See also my interview with Erica Bree Rosenblum, the lead author of the study discussed here.
If life on Earth started over from scratch, would it eventually re-evolve the world we see today? This is the kind of question that makes for an entertaining argument over beers: “Well, without the Chicxulub impact, the dinosaurs wouldn’t have gotten out of the way for mammals.” “But dinosaurs were already turning into birds!” You might think that to resolve that argument, we’d need a second Earth and four billion years of research funding. And maybe we would, to resolve it conclusively. But sometimes nature performs a small-scale version of that kind of experiment for us.
One such natural experiment is at a special site in the New Mexico desert, a patch of gypsum sand dunes called White Sands. As my University of Idaho colleagues Erica Bree Rosenblum and Luke Harmon show in a paper just released online ahead of print by the journal Evolution, three species of lizards that colonized White Sands are following the same evolutionary path, but in different ways and at different paces [$a]. In the words of a Thai expression Rosenblum and Harmon choose to describe their thesis, the three lizards are “same same but different.”
The White Sands dunes formed following the last ice age, when a land-locked lakebed dried out and wind-weathered gypsum deposits began to collect into immaculate white dunes. For three lizard species, Aspidoscelis inornata, Sceloporus undulatus, and Holbrookia maculata, this new habitat presented an adaptive challenge. Compared to the surrounding desert, the white sands are a much lighter substrate with less vegetation cover, which leaves small surface-dwelling critters badly exposed to hawks and shrikes. Populations of all three lizards on the white sands evolved lighter coloration, probably to help avoid detection by predators [PDF].
Because male coloration is an important sexual-social signal for lizards, this ecological adaptation can create reproductive isolation simultaneously [PDF]. In the case of Sceoloporus, males from White Sands encountering males from dark soils confuse them for females [PDF] and try to court them, which doesn’t go over well. This evolutionary change happened relatively quickly, too, since most of the white sands are estimated to have formed in the last two to five thousand years. In the new paper, Rosenblum and Harmon apply population genetics and statistical comparisons of color, body size, and body shape to compare how far along the road to speciation each of the three lizard species has come.
Whether it’s created by natural selection against lizards that stand out against the wrong color of soil or by “sexual confusion,” reproductive isolation between white sands and dark soil populations of the three lizard species should mean that gene variants found in white sands lizards are less likely to be found in dark soils lizards. But this genetic “population structure” takes time to build up, especially if cross-soil matings do occasionally happen in the face of soil mismatch and social faux pas.
Rosenblum and Harmon’s genetic analysis shows that the three lizards have strikingly different degrees of genetic population structure. Holbrookia maculata is strongly differentiated, while Aspidoscelis inornata shows hardly any genetic differences between soil types. Sceloporus undulatus is somewhere between the other two, despite the mixed social signaling. This reflects differences in the degree of color differentiation and habitat use in the three lizards—Holbrookia shows clearer color differences than either of the other two species, and it spends more time hunting in the open, where camouflage against the white sand is a life-or-death matter.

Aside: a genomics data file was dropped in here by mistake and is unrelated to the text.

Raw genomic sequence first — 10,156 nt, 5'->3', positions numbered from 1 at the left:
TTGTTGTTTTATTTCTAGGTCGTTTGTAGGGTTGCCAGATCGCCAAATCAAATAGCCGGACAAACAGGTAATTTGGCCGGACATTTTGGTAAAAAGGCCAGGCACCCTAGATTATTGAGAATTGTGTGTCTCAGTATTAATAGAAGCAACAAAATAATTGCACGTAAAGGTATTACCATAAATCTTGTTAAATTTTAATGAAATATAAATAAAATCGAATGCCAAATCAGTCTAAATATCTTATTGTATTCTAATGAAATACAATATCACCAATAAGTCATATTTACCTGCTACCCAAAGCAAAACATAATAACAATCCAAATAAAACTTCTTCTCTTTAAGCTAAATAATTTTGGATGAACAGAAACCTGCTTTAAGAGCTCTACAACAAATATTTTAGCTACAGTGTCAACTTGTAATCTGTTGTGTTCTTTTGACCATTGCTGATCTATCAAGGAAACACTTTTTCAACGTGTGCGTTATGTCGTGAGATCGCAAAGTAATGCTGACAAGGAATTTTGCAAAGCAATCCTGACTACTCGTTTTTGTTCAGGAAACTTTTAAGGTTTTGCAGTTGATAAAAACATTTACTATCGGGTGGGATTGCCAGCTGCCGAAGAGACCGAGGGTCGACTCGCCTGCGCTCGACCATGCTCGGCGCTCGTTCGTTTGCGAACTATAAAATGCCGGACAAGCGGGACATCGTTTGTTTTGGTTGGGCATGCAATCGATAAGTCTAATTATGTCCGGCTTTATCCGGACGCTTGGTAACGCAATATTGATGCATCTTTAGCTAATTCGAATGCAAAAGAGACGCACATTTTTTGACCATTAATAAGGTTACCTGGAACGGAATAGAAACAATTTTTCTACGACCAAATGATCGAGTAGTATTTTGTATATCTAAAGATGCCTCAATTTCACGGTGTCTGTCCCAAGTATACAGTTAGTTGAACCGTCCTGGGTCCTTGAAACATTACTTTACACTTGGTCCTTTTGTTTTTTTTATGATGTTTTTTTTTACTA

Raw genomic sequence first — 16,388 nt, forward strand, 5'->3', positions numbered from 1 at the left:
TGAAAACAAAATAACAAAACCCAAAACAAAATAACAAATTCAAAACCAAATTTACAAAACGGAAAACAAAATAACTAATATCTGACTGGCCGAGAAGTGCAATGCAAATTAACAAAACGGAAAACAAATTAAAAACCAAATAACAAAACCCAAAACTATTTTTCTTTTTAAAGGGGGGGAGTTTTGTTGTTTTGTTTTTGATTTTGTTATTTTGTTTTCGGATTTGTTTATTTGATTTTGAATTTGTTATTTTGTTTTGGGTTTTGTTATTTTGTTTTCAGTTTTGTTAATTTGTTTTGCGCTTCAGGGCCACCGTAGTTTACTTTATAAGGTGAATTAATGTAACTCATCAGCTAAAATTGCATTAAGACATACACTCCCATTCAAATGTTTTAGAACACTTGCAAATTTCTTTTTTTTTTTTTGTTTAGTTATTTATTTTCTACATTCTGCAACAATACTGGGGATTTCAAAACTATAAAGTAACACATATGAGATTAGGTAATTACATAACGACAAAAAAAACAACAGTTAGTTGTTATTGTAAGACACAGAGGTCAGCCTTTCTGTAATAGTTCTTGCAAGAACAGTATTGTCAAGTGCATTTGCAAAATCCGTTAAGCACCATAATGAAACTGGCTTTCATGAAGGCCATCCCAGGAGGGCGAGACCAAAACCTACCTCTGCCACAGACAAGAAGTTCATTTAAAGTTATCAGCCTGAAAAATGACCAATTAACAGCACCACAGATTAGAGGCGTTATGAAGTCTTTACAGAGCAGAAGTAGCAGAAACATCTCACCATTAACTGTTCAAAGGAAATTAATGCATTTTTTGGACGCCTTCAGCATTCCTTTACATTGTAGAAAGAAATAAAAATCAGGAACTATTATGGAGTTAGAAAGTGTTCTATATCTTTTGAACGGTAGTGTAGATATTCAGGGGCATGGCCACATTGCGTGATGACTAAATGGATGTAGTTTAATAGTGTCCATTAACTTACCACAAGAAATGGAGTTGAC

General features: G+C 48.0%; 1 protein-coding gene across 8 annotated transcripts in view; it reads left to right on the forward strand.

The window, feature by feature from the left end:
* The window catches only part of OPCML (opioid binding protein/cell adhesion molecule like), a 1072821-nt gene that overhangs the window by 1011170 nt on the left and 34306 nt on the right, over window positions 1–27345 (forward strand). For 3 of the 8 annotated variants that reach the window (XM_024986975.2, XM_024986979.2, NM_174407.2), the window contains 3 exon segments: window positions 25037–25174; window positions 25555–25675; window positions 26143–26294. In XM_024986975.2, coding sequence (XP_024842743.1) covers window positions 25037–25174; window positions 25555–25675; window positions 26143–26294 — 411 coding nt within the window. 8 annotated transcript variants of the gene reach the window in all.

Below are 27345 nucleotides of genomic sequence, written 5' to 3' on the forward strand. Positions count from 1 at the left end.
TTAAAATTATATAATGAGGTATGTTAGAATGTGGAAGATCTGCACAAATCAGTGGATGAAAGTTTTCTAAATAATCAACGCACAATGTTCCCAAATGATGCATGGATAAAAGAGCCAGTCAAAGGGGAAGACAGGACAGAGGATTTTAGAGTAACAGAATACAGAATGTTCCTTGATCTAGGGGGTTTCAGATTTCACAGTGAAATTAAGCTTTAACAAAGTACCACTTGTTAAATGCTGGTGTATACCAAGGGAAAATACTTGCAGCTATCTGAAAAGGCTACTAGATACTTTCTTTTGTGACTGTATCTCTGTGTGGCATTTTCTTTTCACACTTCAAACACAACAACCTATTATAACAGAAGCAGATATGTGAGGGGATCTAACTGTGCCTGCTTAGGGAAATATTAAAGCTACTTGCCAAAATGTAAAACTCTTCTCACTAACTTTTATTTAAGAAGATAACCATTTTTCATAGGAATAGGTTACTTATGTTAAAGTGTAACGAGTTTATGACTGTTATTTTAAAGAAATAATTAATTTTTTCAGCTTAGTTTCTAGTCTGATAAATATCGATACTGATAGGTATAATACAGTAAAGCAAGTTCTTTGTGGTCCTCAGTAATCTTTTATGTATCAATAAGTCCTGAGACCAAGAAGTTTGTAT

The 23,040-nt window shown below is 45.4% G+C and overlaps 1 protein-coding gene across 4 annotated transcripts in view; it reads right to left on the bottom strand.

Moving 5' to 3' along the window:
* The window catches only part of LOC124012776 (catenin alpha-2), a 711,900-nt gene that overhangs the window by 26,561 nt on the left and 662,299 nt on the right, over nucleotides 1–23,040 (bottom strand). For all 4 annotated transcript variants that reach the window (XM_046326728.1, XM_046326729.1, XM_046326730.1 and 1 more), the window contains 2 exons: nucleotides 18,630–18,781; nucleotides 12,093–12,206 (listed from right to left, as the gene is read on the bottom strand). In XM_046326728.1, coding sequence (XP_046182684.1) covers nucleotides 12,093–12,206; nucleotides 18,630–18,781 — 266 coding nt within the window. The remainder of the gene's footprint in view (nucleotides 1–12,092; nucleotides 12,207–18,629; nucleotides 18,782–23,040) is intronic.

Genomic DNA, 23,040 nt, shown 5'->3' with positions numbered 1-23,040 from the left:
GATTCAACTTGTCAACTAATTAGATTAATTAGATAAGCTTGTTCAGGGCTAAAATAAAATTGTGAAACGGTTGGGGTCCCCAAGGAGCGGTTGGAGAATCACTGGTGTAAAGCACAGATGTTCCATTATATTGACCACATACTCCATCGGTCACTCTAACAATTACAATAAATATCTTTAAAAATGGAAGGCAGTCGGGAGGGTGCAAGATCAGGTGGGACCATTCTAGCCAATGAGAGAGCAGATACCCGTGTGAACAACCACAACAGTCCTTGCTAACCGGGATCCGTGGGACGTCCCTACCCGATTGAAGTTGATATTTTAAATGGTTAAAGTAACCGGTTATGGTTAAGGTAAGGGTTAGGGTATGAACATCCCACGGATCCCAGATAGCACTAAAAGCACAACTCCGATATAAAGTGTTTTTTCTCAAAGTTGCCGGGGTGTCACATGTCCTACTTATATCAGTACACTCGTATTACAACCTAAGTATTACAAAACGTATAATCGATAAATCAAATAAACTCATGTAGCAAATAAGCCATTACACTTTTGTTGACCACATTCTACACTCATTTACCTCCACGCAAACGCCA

The results are more complicated when you look past color, though. Populations of Aspidoscelis inornata on the white sands, which show the least genetic differentiation from populations on dark soils, have evolved the greatest difference in body size and shape after colonizing White Sands. This could be related to the reason that A. inornata hasn’t evolved the strong color differences seen in Holbrookia. Aspidoscelis avoids predators by running for cover under plants, so while camouflage might not matter so much to this species, its ability to run fast on the shifty gypsum sands of the dunes is probably important.
The three lizard species living on the White Sands dunes are each an experiment in natural selection, responding to a striking new habitat with different genetic, ecological, and social adaptations. It’s remarkable how similarly the three species have evolved—but how they differ is just as informative.
Thanks to Erica Bree Rosenblum for answering my questions about her research on the lizards of White Sands, and to her doctoral student Simone Des Roches, who supplied all the great photos of lizards for this post.
Robertson, J., & Rosenblum, E. (2009). Rapid divergence of social signal coloration across the White Sands ecotone for three lizard species under strong natural selection. Biol. J. Linnean Soc., 98 (2), 243-55 DOI: 10.1111/j.1095-8312.2009.01291.x
Robertson, J., & Rosenblum, E. (2010). Male territoriality and ‘sex confusion’ in recently adapted lizards at White Sands. Journal of Evolutionary Biology, 23 (9), 1928-36 DOI: 10.1111/j.1420-9101.2010.02063.x
Rosenblum, E. (2006). Convergent evolution and divergent selection: lizards at the White Sands ecotone. The American Naturalist, 167 (1), 1-15 DOI: 10.1086/498397
Rosenblum, E., & Harmon, L. (2011). “Same same but different”: Replicated ecological speciation at White Sands. Evolution DOI: 10.1111/j.1558-5646.2010.01190.x